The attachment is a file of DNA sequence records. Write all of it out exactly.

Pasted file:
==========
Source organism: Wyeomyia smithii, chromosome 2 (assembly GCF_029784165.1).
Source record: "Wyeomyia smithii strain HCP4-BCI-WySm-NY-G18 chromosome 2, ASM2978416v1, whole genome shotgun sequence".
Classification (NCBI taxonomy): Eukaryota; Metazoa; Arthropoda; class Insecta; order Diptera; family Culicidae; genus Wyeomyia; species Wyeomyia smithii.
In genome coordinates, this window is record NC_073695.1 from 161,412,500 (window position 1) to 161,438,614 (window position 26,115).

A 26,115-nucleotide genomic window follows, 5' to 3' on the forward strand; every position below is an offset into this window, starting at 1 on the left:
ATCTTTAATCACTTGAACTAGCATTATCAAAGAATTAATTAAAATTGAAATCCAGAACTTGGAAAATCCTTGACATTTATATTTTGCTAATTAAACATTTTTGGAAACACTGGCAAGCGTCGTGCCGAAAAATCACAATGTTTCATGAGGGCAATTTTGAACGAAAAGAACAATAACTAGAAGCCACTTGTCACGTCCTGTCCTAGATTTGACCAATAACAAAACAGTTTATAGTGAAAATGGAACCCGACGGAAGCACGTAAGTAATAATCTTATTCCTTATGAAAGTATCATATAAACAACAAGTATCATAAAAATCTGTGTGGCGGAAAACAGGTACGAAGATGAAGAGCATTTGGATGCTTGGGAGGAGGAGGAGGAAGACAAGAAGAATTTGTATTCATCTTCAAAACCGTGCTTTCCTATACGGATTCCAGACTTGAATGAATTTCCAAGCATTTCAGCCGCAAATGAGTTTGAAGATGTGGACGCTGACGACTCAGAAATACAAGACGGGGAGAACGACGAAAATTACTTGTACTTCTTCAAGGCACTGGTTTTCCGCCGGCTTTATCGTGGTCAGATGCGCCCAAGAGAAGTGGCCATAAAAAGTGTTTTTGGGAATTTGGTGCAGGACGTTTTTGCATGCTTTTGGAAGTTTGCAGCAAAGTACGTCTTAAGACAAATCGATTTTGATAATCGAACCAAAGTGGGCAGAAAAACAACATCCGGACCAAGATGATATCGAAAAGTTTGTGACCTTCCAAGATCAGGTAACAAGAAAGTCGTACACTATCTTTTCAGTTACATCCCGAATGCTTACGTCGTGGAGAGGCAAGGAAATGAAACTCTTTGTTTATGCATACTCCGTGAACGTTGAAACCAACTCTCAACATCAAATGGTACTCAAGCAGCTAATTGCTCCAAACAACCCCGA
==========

Source organism: Wyeomyia smithii, chromosome 2 (assembly GCF_029784165.1).
Source record: "Wyeomyia smithii strain HCP4-BCI-WySm-NY-G18 chromosome 2, ASM2978416v1, whole genome shotgun sequence".
Classification (NCBI taxonomy): Eukaryota; Metazoa; Arthropoda; class Insecta; order Diptera; family Culicidae; genus Wyeomyia; species Wyeomyia smithii.
In genome coordinates, this window is record NC_073695.1 from 161,412,500 (window position 1) to 161,438,614 (window position 26,115).

A 26,115-nucleotide genomic window follows, 5' to 3' on the forward strand; every position below is an offset into this window, starting at 1 on the left:
ATCTTTAATCACTTGAACTAGCATTATCAAAGAATTAATTAAAATTGAAATCCAGAACTTGGAAAATCCTTGACATTTATATTTTGCTAATTAAACATTTTTGGAAACACTGGCAAGCGTCGTGCCGAAAAATCACAATGTTTCATGAGGGCAATTTTGAACGAAAAGAACAATAACTAGAAGCCACTTGTCACGTCCTGTCCTAGATTTGACCAATAACAAAACAGTTTATAGTGAAAATGGAACCCGACGGAAGCACGTAAGTAATAATCTTATTCCTTATGAAAGTATCATATAAACAACAAGTATCATAAAAATCTGTGTGGCGGAAAACAGGTACGAAGATGAAGAGCATTTGGATGCTTGGGAGGAGGAGGAGGAAGACAAGAAGAATTTGTATTCATCTTCAAAACCGTGCTTTCCTATACGGATTCCAGACTTGAATGAATTTCCAAGCATTTCAGCCGCAAATGAGTTTGAAGATGTGGACGCTGACGACTCAGAAATACAAGACGGGGAGAACGACGAAAATTACTTGTACTTCTTCAAGGCACTGGTTTTCCGCCGGCTTTATCGTGGTCAGATGCGCCCAAGAGAAGTGGCCATAAAAAGTGTTTTTGGGAATTTGGTGCAGGACGTTTTTGCATGCTTTTGGAAGTTTGCAGCAAAGTACGTCTTAAGACAAATCGATTTTGATAATCGAACCAAAGTGGGCAGAAAAACAACATCCGGACCAAGATGATATCGAAAAGTTTGTGACCTTCCAAGATCAGGTAACAAGAAAGTCGTACACTATCTTTTCAGTTACATCCCGAATGCTTACGTCGTGGAGAGGCAAGGAAATGAAACTCTTTGTTTATGCATACTCCGTGAACGTTGAAACCAACTCTCAACATCAAATGGTACTCAAGCAGCTAATTGCTCCAAACAACCCCGA